With one hand on the throttle of her plane, the other on her successful watch company, The Abingdon Co.’s CEO and founder Chelsea “Abingdon” Welch perfectly marries female aviation and feminine design.
While aviator’s watches have existed as long as aviators have, the chronographic needs of the burgeoning women’s aviation world were largely unmet until The Abingdon Co. burst on to the fashion and flying scenes with strong, classic design, feminine styling, and passionate attention to detail and functionality. Now that we’ve seen the elegant lines of Welch’s creations, it seems unthinkable that women went without for so long. But isn’t that the way with all innovation?
Necessity is, as they say, the mother of invention. Fresh out of college and the Peace Corps, Welch decided to follow a dream that had been gestating since first listening to two pilots give a talk at her high school. Enrolling in flight lessons not only exposed her to the cockpit, but also to the accoutrements. Over dinner, she and her friends expressed their frustration with being unable to find quality women’s aviator’s watches, a conversation that led to the November 2007 release of the minimalist Amelia and the luxurious Jackie models. Now at the helm of a successful company, Welch still flies regularly, even making time to appear on the Discovery Channel show, “Flying Wild Alaska.”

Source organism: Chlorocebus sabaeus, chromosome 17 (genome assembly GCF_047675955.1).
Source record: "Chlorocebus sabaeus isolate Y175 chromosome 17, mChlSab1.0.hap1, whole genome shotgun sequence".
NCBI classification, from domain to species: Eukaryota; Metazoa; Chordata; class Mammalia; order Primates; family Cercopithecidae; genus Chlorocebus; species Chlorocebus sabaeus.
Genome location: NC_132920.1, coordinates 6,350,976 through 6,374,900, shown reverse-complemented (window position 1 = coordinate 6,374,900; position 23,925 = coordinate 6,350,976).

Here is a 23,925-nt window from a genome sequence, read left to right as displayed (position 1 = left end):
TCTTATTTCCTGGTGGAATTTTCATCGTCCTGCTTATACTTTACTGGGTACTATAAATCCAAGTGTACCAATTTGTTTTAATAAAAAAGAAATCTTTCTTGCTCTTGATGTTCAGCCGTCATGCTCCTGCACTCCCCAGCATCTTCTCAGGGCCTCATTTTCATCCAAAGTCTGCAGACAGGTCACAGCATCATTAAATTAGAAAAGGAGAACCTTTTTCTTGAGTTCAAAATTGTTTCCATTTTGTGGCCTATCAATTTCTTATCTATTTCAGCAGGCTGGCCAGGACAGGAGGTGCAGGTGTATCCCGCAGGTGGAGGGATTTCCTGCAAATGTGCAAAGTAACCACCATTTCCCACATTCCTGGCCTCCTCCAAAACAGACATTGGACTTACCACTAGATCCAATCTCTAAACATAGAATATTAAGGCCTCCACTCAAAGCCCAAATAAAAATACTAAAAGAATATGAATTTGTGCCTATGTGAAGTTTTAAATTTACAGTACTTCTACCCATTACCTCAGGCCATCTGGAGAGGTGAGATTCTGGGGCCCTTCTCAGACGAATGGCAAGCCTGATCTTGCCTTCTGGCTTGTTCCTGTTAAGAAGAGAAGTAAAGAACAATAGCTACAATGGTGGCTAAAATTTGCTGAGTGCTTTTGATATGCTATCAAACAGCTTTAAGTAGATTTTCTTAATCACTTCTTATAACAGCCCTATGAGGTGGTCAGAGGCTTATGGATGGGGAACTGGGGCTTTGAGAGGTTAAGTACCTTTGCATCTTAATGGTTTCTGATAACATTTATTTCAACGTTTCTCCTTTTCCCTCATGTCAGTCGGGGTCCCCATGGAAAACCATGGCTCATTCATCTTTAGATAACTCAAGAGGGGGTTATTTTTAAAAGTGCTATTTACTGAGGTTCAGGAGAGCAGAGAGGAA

Given the Japanese and Swiss movements, inclusion of capabilities such as Zulu time conversion, and sturdy design, it’s evident that Welch takes her chronographs seriously. But more than anything, flying is therapeutic fun for her, an attitude that winks at shoppers perusing The Abingdon Co.’s website. The face is called the “cabin interior,” the crystal the “windshield,” and the case back the “fuselage.” It all comes to you in “TSA approved Abingdon luggage.” The whimsy continues in the collection of delicate paper plane inspired pieces rendered in gold.
Welch’s creativity and passion drives The Abingdon Co., and she gives young women with similar qualities an opportunity to step into the aviation world. The “It’s About Time Scholarship” sends a winner to the Women in Aviation Conference in March. Candidates are tested with an open-ended application in which they may submit whatever it is that demonstrates their passion. “Prove it.,” the website challenges. Previous submissions have included everything from stickers to videos to a full translation of The Abingdon Co.’s website into Spanish.
The Abingdon Co.’s sponsorship of Air Race Classic competitors and the aerobatic performer Jacquie B further undergirds the company’s and CEO’s philosophy of supporting women in aviation. With women populating less than 10% of the field, it’s critical that those who have found success reach down and help up others breaking into what is still largely a boys’ club.
With plans to expand The Abingdon Co.’s collections, Welch’s special pairing of whimsy and strength is sure to continue inspiring women breaking into male-dominated fields. As the company declares on its front page, “Ladies, it is time to fly.”